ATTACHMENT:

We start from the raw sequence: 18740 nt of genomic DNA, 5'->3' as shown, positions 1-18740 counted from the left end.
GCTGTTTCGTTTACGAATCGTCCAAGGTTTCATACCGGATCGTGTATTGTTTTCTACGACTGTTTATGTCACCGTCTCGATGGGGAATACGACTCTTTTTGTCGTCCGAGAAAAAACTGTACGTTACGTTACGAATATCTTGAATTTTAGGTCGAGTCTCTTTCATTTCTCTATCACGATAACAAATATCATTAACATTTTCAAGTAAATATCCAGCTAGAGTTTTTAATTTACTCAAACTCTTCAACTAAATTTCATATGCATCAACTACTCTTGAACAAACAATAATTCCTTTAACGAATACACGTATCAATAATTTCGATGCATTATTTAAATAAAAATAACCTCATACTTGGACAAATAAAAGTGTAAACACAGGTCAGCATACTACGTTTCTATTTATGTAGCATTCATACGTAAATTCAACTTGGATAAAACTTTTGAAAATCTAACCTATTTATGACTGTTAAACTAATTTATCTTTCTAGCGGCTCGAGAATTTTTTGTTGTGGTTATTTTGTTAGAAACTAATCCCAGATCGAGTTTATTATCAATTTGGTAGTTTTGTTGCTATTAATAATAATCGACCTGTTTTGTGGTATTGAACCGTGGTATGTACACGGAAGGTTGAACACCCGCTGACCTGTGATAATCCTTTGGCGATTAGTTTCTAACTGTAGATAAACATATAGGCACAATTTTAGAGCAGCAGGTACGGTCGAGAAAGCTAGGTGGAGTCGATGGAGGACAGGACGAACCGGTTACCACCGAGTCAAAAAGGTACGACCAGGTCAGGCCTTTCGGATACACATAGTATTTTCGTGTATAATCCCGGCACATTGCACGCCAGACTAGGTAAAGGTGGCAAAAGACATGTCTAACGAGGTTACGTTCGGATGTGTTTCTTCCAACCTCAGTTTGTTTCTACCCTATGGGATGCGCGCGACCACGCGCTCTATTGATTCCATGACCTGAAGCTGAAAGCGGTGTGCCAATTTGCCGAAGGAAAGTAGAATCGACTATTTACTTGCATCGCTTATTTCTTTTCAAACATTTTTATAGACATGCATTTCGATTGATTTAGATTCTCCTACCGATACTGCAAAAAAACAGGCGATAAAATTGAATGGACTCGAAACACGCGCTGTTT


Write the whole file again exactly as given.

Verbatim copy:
We start from the raw sequence: 18740 nt of genomic DNA, 5'->3' as shown, positions 1-18740 counted from the left end.
GCTGTTTCGTTTACGAATCGTCCAAGGTTTCATACCGGATCGTGTATTGTTTTCTACGACTGTTTATGTCACCGTCTCGATGGGGAATACGACTCTTTTTGTCGTCCGAGAAAAAACTGTACGTTACGTTACGAATATCTTGAATTTTAGGTCGAGTCTCTTTCATTTCTCTATCACGATAACAAATATCATTAACATTTTCAAGTAAATATCCAGCTAGAGTTTTTAATTTACTCAAACTCTTCAACTAAATTTCATATGCATCAACTACTCTTGAACAAACAATAATTCCTTTAACGAATACACGTATCAATAATTTCGATGCATTATTTAAATAAAAATAACCTCATACTTGGACAAATAAAAGTGTAAACACAGGTCAGCATACTACGTTTCTATTTATGTAGCATTCATACGTAAATTCAACTTGGATAAAACTTTTGAAAATCTAACCTATTTATGACTGTTAAACTAATTTATCTTTCTAGCGGCTCGAGAATTTTTTGTTGTGGTTATTTTGTTAGAAACTAATCCCAGATCGAGTTTATTATCAATTTGGTAGTTTTGTTGCTATTAATAATAATCGACCTGTTTTGTGGTATTGAACCGTGGTATGTACACGGAAGGTTGAACACCCGCTGACCTGTGATAATCCTTTGGCGATTAGTTTCTAACTGTAGATAAACATATAGGCACAATTTTAGAGCAGCAGGTACGGTCGAGAAAGCTAGGTGGAGTCGATGGAGGACAGGACGAACCGGTTACCACCGAGTCAAAAAGGTACGACCAGGTCAGGCCTTTCGGATACACATAGTATTTTCGTGTATAATCCCGGCACATTGCACGCCAGACTAGGTAAAGGTGGCAAAAGACATGTCTAACGAGGTTACGTTCGGATGTGTTTCTTCCAACCTCAGTTTGTTTCTACCCTATGGGATGCGCGCGACCACGCGCTCTATTGATTCCATGACCTGAAGCTGAAAGCGGTGTGCCAATTTGCCGAAGGAAAGTAGAATCGACTATTTACTTGCATCGCTTATTTCTTTTCAAACATTTTTATAGACATGCATTTCGATTGATTTAGATTCTCCTACCGATACTGCAAAAAAACAGGCGATAAAATTGAATGGACTCGAAACACGCGCTGTTT